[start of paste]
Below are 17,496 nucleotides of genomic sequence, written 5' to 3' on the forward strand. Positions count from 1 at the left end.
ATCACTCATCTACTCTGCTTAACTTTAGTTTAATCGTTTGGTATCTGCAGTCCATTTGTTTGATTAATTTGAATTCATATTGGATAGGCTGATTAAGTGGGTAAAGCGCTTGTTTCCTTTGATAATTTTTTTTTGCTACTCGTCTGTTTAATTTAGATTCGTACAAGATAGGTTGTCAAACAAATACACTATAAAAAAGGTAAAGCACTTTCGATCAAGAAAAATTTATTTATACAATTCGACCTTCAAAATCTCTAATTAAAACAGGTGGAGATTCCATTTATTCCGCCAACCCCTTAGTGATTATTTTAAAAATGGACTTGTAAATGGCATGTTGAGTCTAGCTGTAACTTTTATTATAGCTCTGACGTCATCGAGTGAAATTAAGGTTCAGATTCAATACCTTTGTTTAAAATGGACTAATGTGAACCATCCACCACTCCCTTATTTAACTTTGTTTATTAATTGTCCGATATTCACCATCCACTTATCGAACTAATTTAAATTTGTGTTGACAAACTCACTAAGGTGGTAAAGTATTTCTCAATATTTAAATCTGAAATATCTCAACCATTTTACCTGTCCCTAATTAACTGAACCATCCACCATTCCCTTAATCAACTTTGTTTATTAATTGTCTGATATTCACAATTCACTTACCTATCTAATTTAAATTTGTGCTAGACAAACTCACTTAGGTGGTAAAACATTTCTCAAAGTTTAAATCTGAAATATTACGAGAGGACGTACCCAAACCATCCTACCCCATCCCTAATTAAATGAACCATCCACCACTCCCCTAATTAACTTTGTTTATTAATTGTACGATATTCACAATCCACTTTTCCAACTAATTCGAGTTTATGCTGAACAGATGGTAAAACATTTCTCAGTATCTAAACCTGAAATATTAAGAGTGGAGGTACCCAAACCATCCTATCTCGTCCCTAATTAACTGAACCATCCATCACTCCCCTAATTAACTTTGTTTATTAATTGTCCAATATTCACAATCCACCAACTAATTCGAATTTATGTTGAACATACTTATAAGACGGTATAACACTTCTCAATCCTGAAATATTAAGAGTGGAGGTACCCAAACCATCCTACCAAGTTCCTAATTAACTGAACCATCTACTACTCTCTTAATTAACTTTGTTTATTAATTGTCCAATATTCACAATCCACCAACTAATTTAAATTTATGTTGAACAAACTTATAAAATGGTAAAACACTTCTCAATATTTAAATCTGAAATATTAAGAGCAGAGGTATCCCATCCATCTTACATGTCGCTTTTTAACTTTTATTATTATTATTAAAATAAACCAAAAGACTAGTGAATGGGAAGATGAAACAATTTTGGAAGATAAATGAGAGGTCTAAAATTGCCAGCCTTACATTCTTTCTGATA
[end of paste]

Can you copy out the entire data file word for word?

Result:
Below are 17,496 nucleotides of genomic sequence, written 5' to 3' on the forward strand. Positions count from 1 at the left end.
ATCACTCATCTACTCTGCTTAACTTTAGTTTAATCGTTTGGTATCTGCAGTCCATTTGTTTGATTAATTTGAATTCATATTGGATAGGCTGATTAAGTGGGTAAAGCGCTTGTTTCCTTTGATAATTTTTTTTTGCTACTCGTCTGTTTAATTTAGATTCGTACAAGATAGGTTGTCAAACAAATACACTATAAAAAAGGTAAAGCACTTTCGATCAAGAAAAATTTATTTATACAATTCGACCTTCAAAATCTCTAATTAAAACAGGTGGAGATTCCATTTATTCCGCCAACCCCTTAGTGATTATTTTAAAAATGGACTTGTAAATGGCATGTTGAGTCTAGCTGTAACTTTTATTATAGCTCTGACGTCATCGAGTGAAATTAAGGTTCAGATTCAATACCTTTGTTTAAAATGGACTAATGTGAACCATCCACCACTCCCTTATTTAACTTTGTTTATTAATTGTCCGATATTCACCATCCACTTATCGAACTAATTTAAATTTGTGTTGACAAACTCACTAAGGTGGTAAAGTATTTCTCAATATTTAAATCTGAAATATCTCAACCATTTTACCTGTCCCTAATTAACTGAACCATCCACCATTCCCTTAATCAACTTTGTTTATTAATTGTCTGATATTCACAATTCACTTACCTATCTAATTTAAATTTGTGCTAGACAAACTCACTTAGGTGGTAAAACATTTCTCAAAGTTTAAATCTGAAATATTACGAGAGGACGTACCCAAACCATCCTACCCCATCCCTAATTAAATGAACCATCCACCACTCCCCTAATTAACTTTGTTTATTAATTGTACGATATTCACAATCCACTTTTCCAACTAATTCGAGTTTATGCTGAACAGATGGTAAAACATTTCTCAGTATCTAAACCTGAAATATTAAGAGTGGAGGTACCCAAACCATCCTATCTCGTCCCTAATTAACTGAACCATCCATCACTCCCCTAATTAACTTTGTTTATTAATTGTCCAATATTCACAATCCACCAACTAATTCGAATTTATGTTGAACATACTTATAAGACGGTATAACACTTCTCAATCCTGAAATATTAAGAGTGGAGGTACCCAAACCATCCTACCAAGTTCCTAATTAACTGAACCATCTACTACTCTCTTAATTAACTTTGTTTATTAATTGTCCAATATTCACAATCCACCAACTAATTTAAATTTATGTTGAACAAACTTATAAAATGGTAAAACACTTCTCAATATTTAAATCTGAAATATTAAGAGCAGAGGTATCCCATCCATCTTACATGTCGCTTTTTAACTTTTATTATTATTATTAAAATAAACCAAAAGACTAGTGAATGGGAAGATGAAACAATTTTGGAAGATAAATGAGAGGTCTAAAATTGCCAGCCTTACATTCTTTCTGATA